Thoughts while I worked on muslin #1:
1. The fabric is plasticky and see through - this is not a wearable muslin, why am I still reluctant to write on it?
2. Must find better way of sewing knits. Tested straight stitch and pulled seams. They all popped. Switched to zig zag, but was too big, so could see "teeth" in the seams.
3. Stick to using the walking foot. Use the more narrow twin needle (must find the sizes). The wider twin needle created a huge tunnel between the stitches.
4. Neckline - while I did an impressive* job of stitching and easing, it was too tight for the design, so in the end, both fronts are pulling the side seams in. I examined a garment that is similar and the neckline is not a separate piece, it's just folded over and stitched down with presumably an elastic tape inside.
1. Will use a 1" seam on the neckline, folded over at 1/2" with elastic tape inside.
2. Front panel must be hemmed before sewing side seams.
3. Finish watching The Ultimate T-Shirt: Fitting & Construction on Craftsy and put the tips and tricks to use. Just watching how the knit fabric can be fed through the sewing machine with minimal use of pins has already helped enormously. Considering that the Ottobre pattern directions are minimalist, it's really good to bone up on how to construct a knit t-shirt. Even though this garment is a wrap front, 90% of the sewing tips and instructions still apply. I got my class on sale and it came with a pattern, Vogue 8793, which I have yet to take out of the envelope.
4. Will baste the side seams before final sewing. Very important when trying to get the wrap tight enough to cross over without gaping, but not so tight that it pulls the sides in.
5. I started cutting muslin #2 on Sunday, 7/28, but after I cut the back, I realized that I already didn't follow my own modified directions - that is, to include a 1" seam allowance on the neckline. Hope that there's enough fabric to cut a sleeve from the back. Also realized that my rotary cutting technique could use some improvement, so off to search for tips. Must also change the blade on the cutter. Don't know how long the blade has been on there, and technically haven't cut much with it, but think it might be a bit dull.
6. Before sewing, need to do another clean out of the sewing machine. While sewing muslin #1, the machine coughed up a greasy lint hairball which was subsequently sewn down into the sleeve seam. I have no idea where it came from, as I had recently cleaned (as far as I know) everything out. Very strange. Thank god the muslin wasn't anything I had hoped to wear. Will also see if I can clean the grease spot, for science. Just in case it happens when I'm sewing my good fabric.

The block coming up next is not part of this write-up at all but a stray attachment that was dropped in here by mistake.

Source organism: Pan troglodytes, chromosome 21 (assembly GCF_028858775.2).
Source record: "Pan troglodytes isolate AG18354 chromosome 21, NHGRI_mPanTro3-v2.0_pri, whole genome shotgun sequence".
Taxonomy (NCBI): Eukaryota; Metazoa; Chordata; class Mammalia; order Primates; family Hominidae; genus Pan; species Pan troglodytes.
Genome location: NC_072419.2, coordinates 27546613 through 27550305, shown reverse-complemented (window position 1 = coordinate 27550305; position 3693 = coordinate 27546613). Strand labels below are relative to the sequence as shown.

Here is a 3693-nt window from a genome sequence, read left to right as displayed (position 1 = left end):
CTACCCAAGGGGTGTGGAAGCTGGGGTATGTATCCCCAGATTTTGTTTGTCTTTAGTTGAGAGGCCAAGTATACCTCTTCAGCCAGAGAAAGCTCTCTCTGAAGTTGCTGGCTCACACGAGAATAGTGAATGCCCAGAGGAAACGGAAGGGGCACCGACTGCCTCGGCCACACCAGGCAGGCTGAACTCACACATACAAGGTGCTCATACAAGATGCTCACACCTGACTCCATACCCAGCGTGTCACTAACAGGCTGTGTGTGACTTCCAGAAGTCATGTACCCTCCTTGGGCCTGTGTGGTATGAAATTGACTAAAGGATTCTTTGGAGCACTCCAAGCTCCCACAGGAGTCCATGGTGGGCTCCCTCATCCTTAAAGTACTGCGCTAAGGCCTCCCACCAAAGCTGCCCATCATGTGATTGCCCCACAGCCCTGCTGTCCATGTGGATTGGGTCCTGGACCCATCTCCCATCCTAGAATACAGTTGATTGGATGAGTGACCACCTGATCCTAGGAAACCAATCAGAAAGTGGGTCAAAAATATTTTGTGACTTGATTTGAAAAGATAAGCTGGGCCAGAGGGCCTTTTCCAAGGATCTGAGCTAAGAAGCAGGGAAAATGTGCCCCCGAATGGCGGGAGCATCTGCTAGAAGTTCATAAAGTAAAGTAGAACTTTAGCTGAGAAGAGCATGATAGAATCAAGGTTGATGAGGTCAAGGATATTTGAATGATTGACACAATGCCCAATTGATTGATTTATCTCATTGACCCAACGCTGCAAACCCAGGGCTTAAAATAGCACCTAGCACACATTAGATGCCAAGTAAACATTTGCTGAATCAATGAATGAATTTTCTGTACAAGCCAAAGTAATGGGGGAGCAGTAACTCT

7. Hemming of sleeves and bottom - not until side seams are sewn up. Follow the tips in the class re: pressing the hems while still flat.
Thoughts on muslins in general: apparently Kenneth King states that you should sew at least two muslins before proceding to cut the fashion fabric. Reluctantly, I concede that this makes perfect sense. If you want something truly wearable, you must put in the time and effort to do it right. Think about it - you pull a pattern from the envelope, and regardless of how close it may be to your measurements, more likely than not, it wasn't custom drafted for you. You'll need to make fitting alterations and perhaps even figure out how best to sew it - thus muslin #1. But, after figuring out what to keep and what to change, including order of construction, you should test the next round on muslin #2. You don't know what the outcome of the changes from muslin #1 are going to give you. Only after sewing a successful, i.e. potentially wearable muslin #2, can you proceed with confidence to the final garment. Thank god I really am a process sewer (knitter) or I would have already torn out every last strand of my short hair in frustration!
*I don't normally brag about my sewing...but considering I only watched the Ultimate T-Shirt video and had never sewn a neckline, and that this is my fifth garment (including muslins), the neckline looks awesome.